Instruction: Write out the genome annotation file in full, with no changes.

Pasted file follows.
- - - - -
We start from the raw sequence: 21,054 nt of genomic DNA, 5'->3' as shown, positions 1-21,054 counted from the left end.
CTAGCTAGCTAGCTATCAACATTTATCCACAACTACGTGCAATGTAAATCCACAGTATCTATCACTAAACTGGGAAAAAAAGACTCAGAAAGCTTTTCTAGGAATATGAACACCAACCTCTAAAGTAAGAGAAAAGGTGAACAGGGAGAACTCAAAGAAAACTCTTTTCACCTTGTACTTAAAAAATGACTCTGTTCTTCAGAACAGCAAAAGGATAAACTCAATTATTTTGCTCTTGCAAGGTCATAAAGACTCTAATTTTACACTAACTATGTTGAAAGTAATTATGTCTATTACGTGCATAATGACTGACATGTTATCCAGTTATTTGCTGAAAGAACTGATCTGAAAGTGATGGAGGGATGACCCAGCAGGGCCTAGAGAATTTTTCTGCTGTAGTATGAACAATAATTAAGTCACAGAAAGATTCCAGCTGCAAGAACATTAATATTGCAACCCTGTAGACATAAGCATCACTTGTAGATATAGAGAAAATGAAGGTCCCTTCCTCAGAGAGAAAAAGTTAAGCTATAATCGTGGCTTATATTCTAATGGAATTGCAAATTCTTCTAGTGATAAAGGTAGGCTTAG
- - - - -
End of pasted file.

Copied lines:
We start from the raw sequence: 21,054 nt of genomic DNA, 5'->3' as shown, positions 1-21,054 counted from the left end.
CTAGCTAGCTAGCTATCAACATTTATCCACAACTACGTGCAATGTAAATCCACAGTATCTATCACTAAACTGGGAAAAAAAGACTCAGAAAGCTTTTCTAGGAATATGAACACCAACCTCTAAAGTAAGAGAAAAGGTGAACAGGGAGAACTCAAAGAAAACTCTTTTCACCTTGTACTTAAAAAATGACTCTGTTCTTCAGAACAGCAAAAGGATAAACTCAATTATTTTGCTCTTGCAAGGTCATAAAGACTCTAATTTTACACTAACTATGTTGAAAGTAATTATGTCTATTACGTGCATAATGACTGACATGTTATCCAGTTATTTGCTGAAAGAACTGATCTGAAAGTGATGGAGGGATGACCCAGCAGGGCCTAGAGAATTTTTCTGCTGTAGTATGAACAATAATTAAGTCACAGAAAGATTCCAGCTGCAAGAACATTAATATTGCAACCCTGTAGACATAAGCATCACTTGTAGATATAGAGAAAATGAAGGTCCCTTCCTCAGAGAGAAAAAGTTAAGCTATAATCGTGGCTTATATTCTAATGGAATTGCAAATTCTTCTAGTGATAAAGGTAGGCTTAG